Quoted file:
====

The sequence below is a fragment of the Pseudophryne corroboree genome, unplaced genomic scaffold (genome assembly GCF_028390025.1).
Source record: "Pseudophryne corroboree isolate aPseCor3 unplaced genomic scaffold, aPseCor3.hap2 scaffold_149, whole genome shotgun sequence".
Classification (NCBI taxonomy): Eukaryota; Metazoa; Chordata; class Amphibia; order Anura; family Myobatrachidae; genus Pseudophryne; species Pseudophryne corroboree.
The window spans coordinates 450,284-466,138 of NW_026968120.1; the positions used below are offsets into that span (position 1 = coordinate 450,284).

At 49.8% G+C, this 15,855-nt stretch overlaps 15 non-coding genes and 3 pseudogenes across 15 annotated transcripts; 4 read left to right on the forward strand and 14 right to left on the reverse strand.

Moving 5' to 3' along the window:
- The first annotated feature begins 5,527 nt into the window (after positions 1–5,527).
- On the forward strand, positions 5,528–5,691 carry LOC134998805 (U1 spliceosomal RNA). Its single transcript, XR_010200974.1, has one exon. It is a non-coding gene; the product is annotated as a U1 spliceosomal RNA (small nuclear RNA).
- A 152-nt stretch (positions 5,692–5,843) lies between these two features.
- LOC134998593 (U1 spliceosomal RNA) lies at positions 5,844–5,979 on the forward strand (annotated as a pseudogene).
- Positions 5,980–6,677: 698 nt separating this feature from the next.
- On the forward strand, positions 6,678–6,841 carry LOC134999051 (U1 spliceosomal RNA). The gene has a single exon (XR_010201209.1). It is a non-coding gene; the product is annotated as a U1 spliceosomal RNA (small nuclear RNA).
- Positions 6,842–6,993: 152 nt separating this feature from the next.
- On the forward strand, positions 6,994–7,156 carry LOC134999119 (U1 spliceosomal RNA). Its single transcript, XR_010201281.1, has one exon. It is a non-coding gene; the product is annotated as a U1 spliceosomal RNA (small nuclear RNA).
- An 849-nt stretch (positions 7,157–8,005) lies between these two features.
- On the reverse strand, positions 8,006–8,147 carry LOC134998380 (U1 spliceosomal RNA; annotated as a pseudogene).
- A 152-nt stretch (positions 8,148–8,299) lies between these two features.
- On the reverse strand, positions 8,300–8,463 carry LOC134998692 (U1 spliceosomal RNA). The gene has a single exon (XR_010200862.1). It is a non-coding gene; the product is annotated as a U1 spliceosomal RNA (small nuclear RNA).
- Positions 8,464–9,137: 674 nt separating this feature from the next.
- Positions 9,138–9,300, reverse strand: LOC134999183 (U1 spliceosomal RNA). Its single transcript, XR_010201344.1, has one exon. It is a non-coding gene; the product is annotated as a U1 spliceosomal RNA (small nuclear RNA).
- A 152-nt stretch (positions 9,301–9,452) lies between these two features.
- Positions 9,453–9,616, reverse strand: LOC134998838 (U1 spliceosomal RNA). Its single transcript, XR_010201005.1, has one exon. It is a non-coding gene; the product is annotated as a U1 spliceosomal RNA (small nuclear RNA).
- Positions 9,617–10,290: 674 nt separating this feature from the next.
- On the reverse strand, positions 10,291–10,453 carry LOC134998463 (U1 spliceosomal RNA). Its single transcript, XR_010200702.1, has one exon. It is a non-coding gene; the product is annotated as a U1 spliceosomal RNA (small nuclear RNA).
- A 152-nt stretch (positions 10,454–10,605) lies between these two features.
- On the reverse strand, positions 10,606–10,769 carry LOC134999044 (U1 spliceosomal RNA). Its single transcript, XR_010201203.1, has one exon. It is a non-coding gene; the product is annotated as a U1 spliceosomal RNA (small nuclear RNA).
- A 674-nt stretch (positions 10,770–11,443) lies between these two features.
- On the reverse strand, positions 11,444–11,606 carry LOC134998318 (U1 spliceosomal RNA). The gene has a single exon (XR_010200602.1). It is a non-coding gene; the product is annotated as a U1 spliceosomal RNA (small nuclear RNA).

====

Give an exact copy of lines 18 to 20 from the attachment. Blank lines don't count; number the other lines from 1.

- On the reverse strand, positions 8,300–8,463 carry LOC134998692 (U1 spliceosomal RNA). The gene has a single exon (XR_010200862.1). It is a non-coding gene; the product is annotated as a U1 spliceosomal RNA (small nuclear RNA).
- Positions 8,464–9,137: 674 nt separating this feature from the next.
- Positions 9,138–9,300, reverse strand: LOC134999183 (U1 spliceosomal RNA). Its single transcript, XR_010201344.1, has one exon. It is a non-coding gene; the product is annotated as a U1 spliceosomal RNA (small nuclear RNA).